After Mark and I went to several of Merrick’s classes we started to relax a bit. As we stopped to look at the schedule to see where Merrick’s next class was, an acquaintance with whom we shared several mutual friends stopped us in the hall to say hello.. We’ve known each other since Merrick and her son went to preschool together. She wanted the update on Merrick’s transfer to the high school and asked how our daughters were doing. We talked of how big the girls were getting and yes how time flies given that both of our sons are in high school. We stood smiling and then she said, “You have a son in college too, right?” In the seconds after the questions Mark and I looked at each other wondering which of us would answer. How could she not know about Jordan? I stayed mute knowing that the only other gear I had was rage. Mark calmly said to her, “Jordan was killed in a car accident last October.” Her hand flew to her mouth and she said, “Oh my God, I knew that. I’m so sorry.”

Mark told her not to worry. I stayed silent and focused my attention on her right ear. I didn’t want my eyes to meet hers anymore. She kept talking, nervously saying how dangerous the roads were and how she always tells her son to be careful. I thought but didn’t say, “Yeah that was our mistake. We didn’t tell Jordan to be careful. PLEASE STOP TALKING!” The last thing I heard her say was that she almost got into a car accident earlier that day. She said, “Almost”, I didn’t want to hear the word almost and accident strung together, not when my son is dead. Panic was rising in me and it finally dawned on me that I didn’t have to keep standing there listening to her. I had to get away, so I started moving towards the water fountain. An old neighbor of mine popped into my path, hugging me and asking who Merrick had for his guidance counselor. I looked up to see that my acquaintance had vanished. She no doubt couldn’t find a way out of the conversation either and was relieved to have a quick exit. After briefly speaking with my neighbor, Mark and I looked at each other and exhaled deeply. The bell for the next class was ringing and we both wanted to meet the rest of Merrick’s teachers. As we started to walk towards the next class I gripped Mark’s arm in panic, remembering the one place I didn’t want to happen upon, the newspaper room. Jordan was on the newspaper staff starting his sophomore year. He loved the work and the camaraderie and would often be at school until very late into the night when they were doing layout. Thinking about Jordan’s connection to that room and knowing how fragile I was I whispered in Mark’s ear, “I don’t want to go by the newspaper room. I can’t handle that tonight. That’s too much.” I was shaking my head and trying not to cry. Mark asked one of the student guides in the hall where the newspaper room was. She pointed in the direction and told him how to get there, assuming that was our next destination. Mark thanked her and we set off in the opposite direction. He held my hand and said, “We know where it is. I don’t want to go there either. Now we won’t accidentally go by it.”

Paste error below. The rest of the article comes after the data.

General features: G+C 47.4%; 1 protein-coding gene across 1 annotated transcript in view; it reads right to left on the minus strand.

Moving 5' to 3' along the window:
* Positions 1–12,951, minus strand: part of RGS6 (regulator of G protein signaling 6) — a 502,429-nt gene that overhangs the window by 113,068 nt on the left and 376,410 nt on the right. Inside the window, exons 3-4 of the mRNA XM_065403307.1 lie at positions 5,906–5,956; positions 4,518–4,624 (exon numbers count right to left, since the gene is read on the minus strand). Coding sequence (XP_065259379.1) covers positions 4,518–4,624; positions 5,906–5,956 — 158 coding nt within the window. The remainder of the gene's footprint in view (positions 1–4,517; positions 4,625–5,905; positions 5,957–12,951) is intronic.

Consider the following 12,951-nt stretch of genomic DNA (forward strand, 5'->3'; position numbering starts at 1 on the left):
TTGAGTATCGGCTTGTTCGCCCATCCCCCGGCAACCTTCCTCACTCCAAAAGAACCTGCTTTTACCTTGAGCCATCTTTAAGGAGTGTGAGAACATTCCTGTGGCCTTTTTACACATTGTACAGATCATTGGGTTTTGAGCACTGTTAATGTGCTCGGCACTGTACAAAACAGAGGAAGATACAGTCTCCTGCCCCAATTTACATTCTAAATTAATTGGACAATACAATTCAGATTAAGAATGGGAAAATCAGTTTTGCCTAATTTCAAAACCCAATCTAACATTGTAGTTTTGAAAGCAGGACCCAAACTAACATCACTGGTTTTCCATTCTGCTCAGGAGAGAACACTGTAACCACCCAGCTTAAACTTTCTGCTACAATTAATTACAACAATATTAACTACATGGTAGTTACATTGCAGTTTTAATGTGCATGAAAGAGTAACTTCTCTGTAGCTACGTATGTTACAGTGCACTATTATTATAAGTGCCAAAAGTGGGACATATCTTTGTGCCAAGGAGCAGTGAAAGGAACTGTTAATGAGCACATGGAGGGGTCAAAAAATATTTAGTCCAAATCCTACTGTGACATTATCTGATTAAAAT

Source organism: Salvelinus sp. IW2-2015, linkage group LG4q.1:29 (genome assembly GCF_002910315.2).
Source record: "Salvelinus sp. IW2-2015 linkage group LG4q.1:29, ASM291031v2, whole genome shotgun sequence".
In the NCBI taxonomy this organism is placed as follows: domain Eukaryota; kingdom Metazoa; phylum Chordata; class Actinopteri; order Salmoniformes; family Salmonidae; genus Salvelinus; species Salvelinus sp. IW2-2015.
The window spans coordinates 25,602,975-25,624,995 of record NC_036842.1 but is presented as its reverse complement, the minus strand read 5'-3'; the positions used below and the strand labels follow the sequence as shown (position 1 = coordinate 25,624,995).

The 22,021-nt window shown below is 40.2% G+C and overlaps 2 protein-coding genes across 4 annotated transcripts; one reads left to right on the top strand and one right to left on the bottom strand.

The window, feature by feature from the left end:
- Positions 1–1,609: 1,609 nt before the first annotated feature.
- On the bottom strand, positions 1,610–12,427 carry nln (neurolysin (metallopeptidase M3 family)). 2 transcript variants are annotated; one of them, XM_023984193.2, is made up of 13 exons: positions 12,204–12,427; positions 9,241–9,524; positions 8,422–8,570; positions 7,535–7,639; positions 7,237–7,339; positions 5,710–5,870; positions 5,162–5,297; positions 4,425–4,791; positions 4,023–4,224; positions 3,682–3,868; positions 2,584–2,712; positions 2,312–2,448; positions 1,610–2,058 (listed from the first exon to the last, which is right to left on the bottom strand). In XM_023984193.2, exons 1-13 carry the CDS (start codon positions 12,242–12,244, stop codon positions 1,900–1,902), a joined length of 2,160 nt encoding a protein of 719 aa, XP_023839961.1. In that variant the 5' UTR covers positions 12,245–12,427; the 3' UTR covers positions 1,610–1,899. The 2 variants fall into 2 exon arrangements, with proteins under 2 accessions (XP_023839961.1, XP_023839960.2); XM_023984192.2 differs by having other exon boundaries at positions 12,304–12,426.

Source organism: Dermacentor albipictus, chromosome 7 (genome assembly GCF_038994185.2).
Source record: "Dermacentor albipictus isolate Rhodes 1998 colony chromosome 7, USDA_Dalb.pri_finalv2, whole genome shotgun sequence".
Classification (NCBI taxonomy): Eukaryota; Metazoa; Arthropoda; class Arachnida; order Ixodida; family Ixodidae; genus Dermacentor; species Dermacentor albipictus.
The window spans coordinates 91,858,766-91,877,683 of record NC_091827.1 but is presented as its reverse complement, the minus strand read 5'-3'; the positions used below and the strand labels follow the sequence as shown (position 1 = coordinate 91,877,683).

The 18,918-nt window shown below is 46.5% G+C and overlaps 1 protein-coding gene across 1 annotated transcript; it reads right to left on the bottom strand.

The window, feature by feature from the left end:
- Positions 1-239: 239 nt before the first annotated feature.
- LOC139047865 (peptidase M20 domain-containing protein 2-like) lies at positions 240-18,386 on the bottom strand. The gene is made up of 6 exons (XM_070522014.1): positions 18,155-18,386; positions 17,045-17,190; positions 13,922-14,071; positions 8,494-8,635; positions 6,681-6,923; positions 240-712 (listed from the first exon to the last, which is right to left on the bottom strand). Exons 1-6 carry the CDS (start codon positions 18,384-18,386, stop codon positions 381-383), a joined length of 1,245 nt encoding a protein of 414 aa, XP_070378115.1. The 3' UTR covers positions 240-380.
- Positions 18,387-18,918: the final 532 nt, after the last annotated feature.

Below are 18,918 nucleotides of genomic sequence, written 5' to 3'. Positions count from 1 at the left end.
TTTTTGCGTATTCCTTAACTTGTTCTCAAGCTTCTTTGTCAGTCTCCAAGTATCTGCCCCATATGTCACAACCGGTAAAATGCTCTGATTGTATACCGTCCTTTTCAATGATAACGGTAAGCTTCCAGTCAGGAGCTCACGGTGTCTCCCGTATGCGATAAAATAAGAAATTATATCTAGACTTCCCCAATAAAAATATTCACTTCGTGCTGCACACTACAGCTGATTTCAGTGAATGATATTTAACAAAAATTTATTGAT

Going to the rest of Merrick’s classes I was reeling from the trauma of being asked, “You have a son in college right?” and trying to stave off all the reminders of before Jordan died, that being at the school was bringing up. I wondered as I sat at the desks, “How do my kids do make it through school everyday?” I was fidgety and could barely sit still let alone focus on what the teacher was saying. I am amazed at their strength and resilience. At the end of the evening, Mark and I left the school through the door closest to our home. We took a few steps and then I began to weep. Mark put his arm around me as I said repeatedly, “You have a son in college, right?” and then bitterly answered the question, “No we don’t. We used to, but he’s gone. Our son is dead.” I cried and spewed out a variety of responses to the question we’d been asked until we were in front of our house. Mark and I stood there for a moment catching our breath and preparing to enter our home. As we walked in, Merrick met us in the entry. With eager eyes he asked, “So how was it? What did you think of my teachers?” Without pausing Mark and I both said great and gave him the details of our evening he needed to hear.

I’m keenly aware of my desire to be emotionally present and available for my children. The vigilance I carry for my kids and me to ward off unintentional but still hurtful comments is on high alert. I haven’t decided what I’ll do about Merrick’s open house if Mark can’t come. I’ve thought about contacting Merrick’s teachers to see if there’s an alternate time they’re available to meet. Maybe I’ll still go. It’s not as though I haven’t walked the halls of the high school by myself since Merrick started there; I have, numerous times. It’s still hard. Each time I visit, I whisper the same thing to ready myself, “It’s Merrick’s school too.”